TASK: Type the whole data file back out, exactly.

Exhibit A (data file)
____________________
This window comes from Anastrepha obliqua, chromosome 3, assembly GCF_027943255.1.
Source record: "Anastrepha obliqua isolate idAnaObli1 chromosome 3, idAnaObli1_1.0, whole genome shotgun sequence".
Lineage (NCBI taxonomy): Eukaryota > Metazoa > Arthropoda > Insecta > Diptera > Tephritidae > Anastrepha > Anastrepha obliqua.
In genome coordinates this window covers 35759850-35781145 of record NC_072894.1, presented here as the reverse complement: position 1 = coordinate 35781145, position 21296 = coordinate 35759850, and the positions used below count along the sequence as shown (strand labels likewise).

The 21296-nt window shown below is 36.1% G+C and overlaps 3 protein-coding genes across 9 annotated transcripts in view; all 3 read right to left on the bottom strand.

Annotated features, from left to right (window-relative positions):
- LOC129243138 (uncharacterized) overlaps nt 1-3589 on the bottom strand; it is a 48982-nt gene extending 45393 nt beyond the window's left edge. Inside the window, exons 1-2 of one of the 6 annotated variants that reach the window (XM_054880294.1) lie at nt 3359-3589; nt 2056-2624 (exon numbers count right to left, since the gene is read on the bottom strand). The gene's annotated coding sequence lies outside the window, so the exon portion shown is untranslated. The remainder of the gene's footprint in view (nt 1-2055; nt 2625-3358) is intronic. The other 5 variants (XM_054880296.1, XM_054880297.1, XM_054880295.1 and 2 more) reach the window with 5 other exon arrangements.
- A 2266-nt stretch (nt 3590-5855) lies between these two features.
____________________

This window comes from Anastrepha obliqua, chromosome 3, assembly GCF_027943255.1.
Source record: "Anastrepha obliqua isolate idAnaObli1 chromosome 3, idAnaObli1_1.0, whole genome shotgun sequence".
Lineage (NCBI taxonomy): Eukaryota > Metazoa > Arthropoda > Insecta > Diptera > Tephritidae > Anastrepha > Anastrepha obliqua.
In genome coordinates this window covers 35759850-35781145 of record NC_072894.1, presented here as the reverse complement: position 1 = coordinate 35781145, position 21296 = coordinate 35759850, and the positions used below count along the sequence as shown (strand labels likewise).

The 21296-nt window shown below is 36.1% G+C and overlaps 3 protein-coding genes across 9 annotated transcripts in view; all 3 read right to left on the bottom strand.

Annotated features, from left to right (window-relative positions):
- LOC129243138 (uncharacterized) overlaps nt 1-3589 on the bottom strand; it is a 48982-nt gene extending 45393 nt beyond the window's left edge. Inside the window, exons 1-2 of one of the 6 annotated variants that reach the window (XM_054880294.1) lie at nt 3359-3589; nt 2056-2624 (exon numbers count right to left, since the gene is read on the bottom strand). The gene's annotated coding sequence lies outside the window, so the exon portion shown is untranslated. The remainder of the gene's footprint in view (nt 1-2055; nt 2625-3358) is intronic. The other 5 variants (XM_054880296.1, XM_054880297.1, XM_054880295.1 and 2 more) reach the window with 5 other exon arrangements.
- A 2266-nt stretch (nt 3590-5855) lies between these two features.